London’s urban burial grounds were all closed in the 1850s and either then or more recently have been landscaped and turned into gardens for the public to enjoy. The burial ground of St Mary’s Rotherhithe is no exception but there remains an important reminder of the days when it was still in use. This small building, now a coffee shop, bears a plaque that identifies it as a watch house and dates it to 1821.
In the late 18th century and early 19th century there was a high demand for corpses to be used for medical research by anatomists. The only legal source of corpses was of people condemned to death and dissection by the courts and demand far outstripped supply. Anatomists could not afford to be too fussy as to where the corpses came from and there grew up an active illicit trade in bodies. In some case, body snatchers murdered people in order to sell their bodies but freshly buried corpses would also be dug up and so the watch houses were set up to guard graveyards. Some of these buildings still exist though now put to rather less dramatic uses.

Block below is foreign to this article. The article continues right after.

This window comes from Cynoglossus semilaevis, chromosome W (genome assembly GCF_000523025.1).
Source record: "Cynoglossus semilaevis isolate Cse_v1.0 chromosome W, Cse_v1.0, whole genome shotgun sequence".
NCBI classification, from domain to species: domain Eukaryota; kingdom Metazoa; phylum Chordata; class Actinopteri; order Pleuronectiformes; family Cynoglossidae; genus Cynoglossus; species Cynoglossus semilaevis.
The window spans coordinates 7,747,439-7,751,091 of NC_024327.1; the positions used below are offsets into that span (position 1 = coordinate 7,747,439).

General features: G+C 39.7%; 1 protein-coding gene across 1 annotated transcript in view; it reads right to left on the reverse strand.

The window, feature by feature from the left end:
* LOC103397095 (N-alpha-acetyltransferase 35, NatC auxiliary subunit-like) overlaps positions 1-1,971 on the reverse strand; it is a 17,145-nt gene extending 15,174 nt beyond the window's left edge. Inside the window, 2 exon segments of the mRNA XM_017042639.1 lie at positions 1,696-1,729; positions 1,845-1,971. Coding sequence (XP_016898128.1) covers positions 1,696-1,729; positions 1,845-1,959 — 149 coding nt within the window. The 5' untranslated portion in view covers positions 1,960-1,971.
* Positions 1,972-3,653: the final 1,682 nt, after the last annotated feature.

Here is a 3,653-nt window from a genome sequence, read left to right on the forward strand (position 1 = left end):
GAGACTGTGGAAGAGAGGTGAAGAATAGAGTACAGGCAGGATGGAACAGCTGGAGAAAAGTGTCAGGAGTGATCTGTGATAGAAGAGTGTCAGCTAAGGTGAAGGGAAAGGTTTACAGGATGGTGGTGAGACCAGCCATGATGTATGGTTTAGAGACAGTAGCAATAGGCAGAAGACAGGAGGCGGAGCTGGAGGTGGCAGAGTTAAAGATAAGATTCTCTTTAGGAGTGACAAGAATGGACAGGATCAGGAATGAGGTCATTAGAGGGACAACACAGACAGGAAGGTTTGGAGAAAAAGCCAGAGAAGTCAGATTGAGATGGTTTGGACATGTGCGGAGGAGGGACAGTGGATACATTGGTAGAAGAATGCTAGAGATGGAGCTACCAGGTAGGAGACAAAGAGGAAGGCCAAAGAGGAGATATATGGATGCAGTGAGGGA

In one place, the enclosure of St Mary’s burial ground consists of the orphan façade of a small building. Seeing on it the words “ENGINE HOUSE”, I first assumed this had something to do with Brunel and his tunnel, even though it is some distance away. That is not the case, however. The building to which the façade belonged was apparently erected to accommodate a fire engine that serviced the Rotherhithe area. The size of the doorway suggests that it cannot have been a very large appliance.
I took my last photos from Blackfriars Bridge where we bade goodbye to our friend and caught a bus to start out journey home.
So, what of the day? Was it worth the trouble of going to see Brunel’s shaft, despite the inconvenience and annoyance? Altogether, yes, I am glad I went, though I think they could have organized things better. The ticket price was far too high given that we could hardly hear what the guide was supposed to be telling us. I understand that easier access is being planned so that future generations of visitors, unlike me, will not have to crawl on their hands and knees. The important point, though, is that the speaker should wait for everyone to be assembled before he begins and should be able to make himself heard and understood.